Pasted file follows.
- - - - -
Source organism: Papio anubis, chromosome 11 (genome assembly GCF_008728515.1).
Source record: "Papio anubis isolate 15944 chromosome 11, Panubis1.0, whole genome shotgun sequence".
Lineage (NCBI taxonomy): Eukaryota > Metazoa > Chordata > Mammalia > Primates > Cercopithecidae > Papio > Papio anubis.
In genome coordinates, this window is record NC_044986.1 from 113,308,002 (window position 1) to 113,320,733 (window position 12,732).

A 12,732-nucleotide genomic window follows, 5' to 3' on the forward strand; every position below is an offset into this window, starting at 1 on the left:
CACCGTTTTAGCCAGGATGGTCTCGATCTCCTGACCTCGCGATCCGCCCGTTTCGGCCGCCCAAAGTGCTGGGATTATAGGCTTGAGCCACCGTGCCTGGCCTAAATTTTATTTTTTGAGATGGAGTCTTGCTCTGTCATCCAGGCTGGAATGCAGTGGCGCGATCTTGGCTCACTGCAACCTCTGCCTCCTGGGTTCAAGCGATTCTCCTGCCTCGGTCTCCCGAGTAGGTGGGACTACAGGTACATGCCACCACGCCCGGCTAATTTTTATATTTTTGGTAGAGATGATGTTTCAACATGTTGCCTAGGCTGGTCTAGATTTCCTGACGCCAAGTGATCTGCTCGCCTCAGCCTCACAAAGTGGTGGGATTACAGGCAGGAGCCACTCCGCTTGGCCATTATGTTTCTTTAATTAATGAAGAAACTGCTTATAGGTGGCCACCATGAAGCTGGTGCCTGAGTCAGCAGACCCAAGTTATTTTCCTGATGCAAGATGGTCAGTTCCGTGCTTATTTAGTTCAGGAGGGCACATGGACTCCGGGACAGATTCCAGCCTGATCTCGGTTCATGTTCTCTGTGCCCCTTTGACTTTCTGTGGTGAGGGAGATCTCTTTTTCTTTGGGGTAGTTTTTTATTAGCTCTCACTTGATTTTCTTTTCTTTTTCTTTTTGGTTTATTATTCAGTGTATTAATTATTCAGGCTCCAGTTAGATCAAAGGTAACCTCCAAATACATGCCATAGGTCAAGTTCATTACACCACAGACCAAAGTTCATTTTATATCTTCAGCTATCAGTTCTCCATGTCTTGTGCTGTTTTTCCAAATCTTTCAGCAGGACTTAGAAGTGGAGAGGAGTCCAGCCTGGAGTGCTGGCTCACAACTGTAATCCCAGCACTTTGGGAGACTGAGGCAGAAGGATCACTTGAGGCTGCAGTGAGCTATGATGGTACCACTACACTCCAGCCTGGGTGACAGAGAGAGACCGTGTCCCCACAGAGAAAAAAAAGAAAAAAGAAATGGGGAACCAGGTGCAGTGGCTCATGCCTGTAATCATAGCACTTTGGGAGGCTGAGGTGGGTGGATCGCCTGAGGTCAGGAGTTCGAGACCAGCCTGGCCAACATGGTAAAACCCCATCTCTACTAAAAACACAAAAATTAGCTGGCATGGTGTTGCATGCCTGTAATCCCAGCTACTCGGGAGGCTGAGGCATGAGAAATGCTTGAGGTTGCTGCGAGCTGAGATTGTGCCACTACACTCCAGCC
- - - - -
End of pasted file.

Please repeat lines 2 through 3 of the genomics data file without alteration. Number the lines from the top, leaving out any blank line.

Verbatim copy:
Source record: "Papio anubis isolate 15944 chromosome 11, Panubis1.0, whole genome shotgun sequence".
Lineage (NCBI taxonomy): Eukaryota > Metazoa > Chordata > Mammalia > Primates > Cercopithecidae > Papio > Papio anubis.